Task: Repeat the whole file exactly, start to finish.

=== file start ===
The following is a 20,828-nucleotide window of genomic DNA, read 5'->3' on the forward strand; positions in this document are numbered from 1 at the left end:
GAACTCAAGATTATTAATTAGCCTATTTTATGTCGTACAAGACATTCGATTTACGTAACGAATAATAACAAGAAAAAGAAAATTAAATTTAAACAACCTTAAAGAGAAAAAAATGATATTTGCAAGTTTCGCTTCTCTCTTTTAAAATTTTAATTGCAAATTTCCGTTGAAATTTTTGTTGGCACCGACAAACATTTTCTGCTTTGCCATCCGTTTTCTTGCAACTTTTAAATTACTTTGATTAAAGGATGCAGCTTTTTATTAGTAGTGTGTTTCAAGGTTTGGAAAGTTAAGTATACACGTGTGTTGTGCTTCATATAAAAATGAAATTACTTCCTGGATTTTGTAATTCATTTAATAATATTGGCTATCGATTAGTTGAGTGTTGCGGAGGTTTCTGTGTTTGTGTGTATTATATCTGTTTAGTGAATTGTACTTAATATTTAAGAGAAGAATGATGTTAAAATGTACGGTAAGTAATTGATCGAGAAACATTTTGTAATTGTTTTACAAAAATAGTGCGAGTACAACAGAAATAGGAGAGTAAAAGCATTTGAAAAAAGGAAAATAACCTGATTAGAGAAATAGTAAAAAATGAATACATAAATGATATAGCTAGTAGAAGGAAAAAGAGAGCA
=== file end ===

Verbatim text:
The following is a 20,828-nucleotide window of genomic DNA, read 5'->3' on the forward strand; positions in this document are numbered from 1 at the left end:
GAACTCAAGATTATTAATTAGCCTATTTTATGTCGTACAAGACATTCGATTTACGTAACGAATAATAACAAGAAAAAGAAAATTAAATTTAAACAACCTTAAAGAGAAAAAAATGATATTTGCAAGTTTCGCTTCTCTCTTTTAAAATTTTAATTGCAAATTTCCGTTGAAATTTTTGTTGGCACCGACAAACATTTTCTGCTTTGCCATCCGTTTTCTTGCAACTTTTAAATTACTTTGATTAAAGGATGCAGCTTTTTATTAGTAGTGTGTTTCAAGGTTTGGAAAGTTAAGTATACACGTGTGTTGTGCTTCATATAAAAATGAAATTACTTCCTGGATTTTGTAATTCATTTAATAATATTGGCTATCGATTAGTTGAGTGTTGCGGAGGTTTCTGTGTTTGTGTGTATTATATCTGTTTAGTGAATTGTACTTAATATTTAAGAGAAGAATGATGTTAAAATGTACGGTAAGTAATTGATCGAGAAACATTTTGTAATTGTTTTACAAAAATAGTGCGAGTACAACAGAAATAGGAGAGTAAAAGCATTTGAAAAAAGGAAAATAACCTGATTAGAGAAATAGTAAAAAATGAATACATAAATGATATAGCTAGTAGAAGGAAAAAGAGAGCA